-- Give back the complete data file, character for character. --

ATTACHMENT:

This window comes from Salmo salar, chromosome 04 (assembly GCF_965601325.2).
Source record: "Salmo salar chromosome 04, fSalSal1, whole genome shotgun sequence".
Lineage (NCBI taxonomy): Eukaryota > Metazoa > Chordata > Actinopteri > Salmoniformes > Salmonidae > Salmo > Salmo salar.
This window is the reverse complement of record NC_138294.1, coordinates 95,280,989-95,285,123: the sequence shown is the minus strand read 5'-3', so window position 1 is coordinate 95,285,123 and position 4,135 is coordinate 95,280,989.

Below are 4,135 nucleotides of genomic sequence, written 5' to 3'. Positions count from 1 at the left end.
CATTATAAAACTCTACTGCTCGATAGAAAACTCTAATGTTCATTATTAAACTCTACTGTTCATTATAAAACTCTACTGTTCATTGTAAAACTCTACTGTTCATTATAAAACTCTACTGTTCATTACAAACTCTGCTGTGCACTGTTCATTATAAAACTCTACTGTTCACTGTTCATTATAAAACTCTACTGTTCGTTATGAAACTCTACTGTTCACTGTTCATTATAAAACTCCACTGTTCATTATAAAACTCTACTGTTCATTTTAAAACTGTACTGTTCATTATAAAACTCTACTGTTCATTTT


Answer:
This window comes from Salmo salar, chromosome 04 (assembly GCF_965601325.2).
Source record: "Salmo salar chromosome 04, fSalSal1, whole genome shotgun sequence".
Lineage (NCBI taxonomy): Eukaryota > Metazoa > Chordata > Actinopteri > Salmoniformes > Salmonidae > Salmo > Salmo salar.
This window is the reverse complement of record NC_138294.1, coordinates 95,280,989-95,285,123: the sequence shown is the minus strand read 5'-3', so window position 1 is coordinate 95,285,123 and position 4,135 is coordinate 95,280,989.

Below are 4,135 nucleotides of genomic sequence, written 5' to 3'. Positions count from 1 at the left end.
CATTATAAAACTCTACTGCTCGATAGAAAACTCTAATGTTCATTATTAAACTCTACTGTTCATTATAAAACTCTACTGTTCATTGTAAAACTCTACTGTTCATTATAAAACTCTACTGTTCATTACAAACTCTGCTGTGCACTGTTCATTATAAAACTCTACTGTTCACTGTTCATTATAAAACTCTACTGTTCGTTATGAAACTCTACTGTTCACTGTTCATTATAAAACTCCACTGTTCATTATAAAACTCTACTGTTCATTTTAAAACTGTACTGTTCATTATAAAACTCTACTGTTCATTTT